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Sabah BN men quibble over ‘misdeed’ and ‘mistake’

 | April 9, 2011

Since the appointment of deputy chief minister Yee Moh Chai from PBS, there's been no end to the internal bickering within Sabah Barisan Nasional.

KOTA KINABALU: The prickly relationship within the Sabah Barisan Nasional (BN) coalition is not about to go away anytime soon.

The youngest ruling coalition partner, Parti Bersatu Sabah (PBS), has once again come under fire for not owning up to its past “blunders” and for riding on the goodwill of fellow BN members.

Parti Bersatu Rakyat Sabah (PBRS), a splinter group of PBS that was set up by former PBS member, Joseph Kurup, after the fall of the government in 1994, today critisised a top PBS official for denying that it committed a “misdeed” when it pulled out of the BN in 1990.

“Pulling out of BN on the eve of the 1990 general election was a mistake and a misdeed,” PBRS secretary-general Dr Johnson Tee said.

He was responding to PBS information chief, Johnny Mositun, who denied that the pullout was a “misdeed”.

Tee said that he stood by what he said, adding that by using the word “misdeed” he meant an action that was wrong and wicked.

“We stand by our contention that the act was a mistake and also a misdeed. Let it be known that a week before the election in 1990, PBS pulled out of BN, citing unfair treatment as the reason for the move and thereafter formed an alliance with Gagasan Rakyat.

“It was the then prime minister and BN leader, Dr Mahathir (Mohamad) who described it as ‘a stab in the back’ and Najib Tun Razak called it “biadap” (rude) because the decision was made at the eleventh hour, seriously damaging BN’s chances in the election.

“If this is not misdeed, then what is it?

“Of course, that was history and we confidently believe PBS has repented and it is time for Kadazandusun and Murut in PBS, Upko and PBRS to work out a formula for greater unity among the races,” Tee added.

Don’t prolong issue

Mositun, who is also Sabah State Legislative Assembly deputy speaker, on Thursday chided his BN colleague for describing the pullout as a misdeed.

Mositun pointed out that Chief Minister Musa Aman in his statement calling for the leaders and people of Sabah to forgive and forget the misdeeds committed by PBS and its leaders in the past, had never used the word “misdeed” as Tee claimed.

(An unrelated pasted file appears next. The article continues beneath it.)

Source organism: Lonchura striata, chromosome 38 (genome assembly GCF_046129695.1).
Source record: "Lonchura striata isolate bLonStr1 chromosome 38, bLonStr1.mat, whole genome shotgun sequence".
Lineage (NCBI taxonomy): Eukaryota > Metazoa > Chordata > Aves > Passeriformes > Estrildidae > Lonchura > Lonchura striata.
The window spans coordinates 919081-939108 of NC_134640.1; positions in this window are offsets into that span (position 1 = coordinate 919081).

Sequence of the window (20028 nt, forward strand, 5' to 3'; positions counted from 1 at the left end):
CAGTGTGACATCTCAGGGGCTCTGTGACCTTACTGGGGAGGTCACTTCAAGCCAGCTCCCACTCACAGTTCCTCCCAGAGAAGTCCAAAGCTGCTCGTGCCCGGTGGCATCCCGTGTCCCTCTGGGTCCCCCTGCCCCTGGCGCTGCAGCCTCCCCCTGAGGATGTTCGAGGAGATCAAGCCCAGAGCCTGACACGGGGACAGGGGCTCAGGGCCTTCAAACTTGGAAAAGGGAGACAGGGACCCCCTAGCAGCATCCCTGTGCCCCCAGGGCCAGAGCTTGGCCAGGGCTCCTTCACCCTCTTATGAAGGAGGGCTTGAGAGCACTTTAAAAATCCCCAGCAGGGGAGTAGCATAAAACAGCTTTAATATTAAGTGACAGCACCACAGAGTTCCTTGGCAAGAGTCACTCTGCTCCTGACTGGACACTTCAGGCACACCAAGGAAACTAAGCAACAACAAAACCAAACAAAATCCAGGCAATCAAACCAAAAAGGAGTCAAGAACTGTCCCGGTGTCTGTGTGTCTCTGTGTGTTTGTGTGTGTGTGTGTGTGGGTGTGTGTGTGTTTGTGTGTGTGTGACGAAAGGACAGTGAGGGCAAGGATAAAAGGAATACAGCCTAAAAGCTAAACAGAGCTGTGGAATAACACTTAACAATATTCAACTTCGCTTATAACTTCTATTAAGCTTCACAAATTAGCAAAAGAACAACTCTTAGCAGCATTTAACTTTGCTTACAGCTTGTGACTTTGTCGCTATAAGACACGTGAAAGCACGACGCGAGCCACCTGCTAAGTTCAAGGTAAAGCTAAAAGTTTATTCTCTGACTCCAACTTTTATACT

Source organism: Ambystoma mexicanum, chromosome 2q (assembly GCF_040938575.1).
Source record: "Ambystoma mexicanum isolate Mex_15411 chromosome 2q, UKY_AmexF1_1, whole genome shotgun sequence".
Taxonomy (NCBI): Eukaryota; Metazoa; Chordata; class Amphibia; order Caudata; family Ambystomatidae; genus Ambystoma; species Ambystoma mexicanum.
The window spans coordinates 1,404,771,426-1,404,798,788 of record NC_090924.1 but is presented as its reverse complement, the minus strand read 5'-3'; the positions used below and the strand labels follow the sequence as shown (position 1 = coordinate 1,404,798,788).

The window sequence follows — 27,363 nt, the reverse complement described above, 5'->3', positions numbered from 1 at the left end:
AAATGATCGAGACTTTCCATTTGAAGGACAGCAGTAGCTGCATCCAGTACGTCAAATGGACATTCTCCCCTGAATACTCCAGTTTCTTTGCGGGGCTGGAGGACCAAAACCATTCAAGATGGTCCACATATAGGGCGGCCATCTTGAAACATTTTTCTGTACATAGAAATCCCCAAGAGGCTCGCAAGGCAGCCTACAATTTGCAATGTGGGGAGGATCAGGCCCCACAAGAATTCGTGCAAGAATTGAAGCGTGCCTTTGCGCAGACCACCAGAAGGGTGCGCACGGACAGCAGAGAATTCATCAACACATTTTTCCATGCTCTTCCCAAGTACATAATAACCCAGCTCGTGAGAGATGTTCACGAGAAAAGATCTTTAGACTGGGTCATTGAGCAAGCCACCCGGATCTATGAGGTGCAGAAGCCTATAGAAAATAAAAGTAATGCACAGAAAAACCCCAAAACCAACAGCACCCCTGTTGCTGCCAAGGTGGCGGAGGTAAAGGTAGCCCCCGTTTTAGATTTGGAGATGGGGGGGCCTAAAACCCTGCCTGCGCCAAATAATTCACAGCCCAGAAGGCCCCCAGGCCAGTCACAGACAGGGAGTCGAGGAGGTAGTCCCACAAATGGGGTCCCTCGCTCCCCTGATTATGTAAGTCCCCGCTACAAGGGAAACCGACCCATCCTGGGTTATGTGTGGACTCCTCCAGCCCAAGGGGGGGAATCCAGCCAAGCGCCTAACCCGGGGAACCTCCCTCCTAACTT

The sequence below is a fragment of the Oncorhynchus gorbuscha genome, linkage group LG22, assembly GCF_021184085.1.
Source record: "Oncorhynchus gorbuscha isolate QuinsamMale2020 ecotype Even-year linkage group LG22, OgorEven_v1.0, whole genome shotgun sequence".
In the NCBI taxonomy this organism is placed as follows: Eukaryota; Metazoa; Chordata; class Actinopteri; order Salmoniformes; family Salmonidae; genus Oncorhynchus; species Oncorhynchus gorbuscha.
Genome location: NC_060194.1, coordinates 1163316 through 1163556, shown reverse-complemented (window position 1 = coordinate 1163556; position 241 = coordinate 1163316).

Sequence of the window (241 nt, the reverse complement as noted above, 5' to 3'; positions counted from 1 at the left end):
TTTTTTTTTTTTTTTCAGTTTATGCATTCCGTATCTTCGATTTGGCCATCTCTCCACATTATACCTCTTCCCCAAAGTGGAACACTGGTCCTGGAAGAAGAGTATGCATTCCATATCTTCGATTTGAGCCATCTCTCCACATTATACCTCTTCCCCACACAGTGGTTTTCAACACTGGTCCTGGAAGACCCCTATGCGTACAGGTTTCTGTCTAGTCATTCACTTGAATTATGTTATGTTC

“It is unbecoming of Tee to use such a condescending and patronising tone to comment on this issue. The matter should have been put to rest after the chief minister had made his views known.”

“There is a world of difference between ‘misdeed’ and ‘mistake’ and Tee should know that,” Mositun said.

However, Tee expressed regret that Mositun had conveniently misconstrued his statement, which was meant to be friendly and to close the chapter on further incriminating PBS for leaving the BN.

“We urge Moisitun not to prolong the issue, as people who live in glass houses should not throw stones,” he said.

PBS has come under a spate of attacks within the ruling coalition following the elevation of another of its members to a top state Cabinet post at the expense of a more senior coalition member.

The backlash comes following the surprise appointment of Yee Moh Chai, who is PBS deputy president, as deputy chief minister, the second such post given to the party by Musa and the ejection of the Liberal Democratic Party (LDP) from his Cabinet.

Over the weekend, Pantai Manis Umno chief Rahim Ismail lashed out at PBS leader Joseph Pairin Kitingan, who is also a deputy chief minister, as solely responsible for Sabah’s stagnation after the party’s pullout from the BN in 1990.

PBS officials had earlier attempted to shift the blame for the pullout that eventually led to the government’s collapse in 1994 and the entry of Umno into Sabah politics, to three other PBS members.


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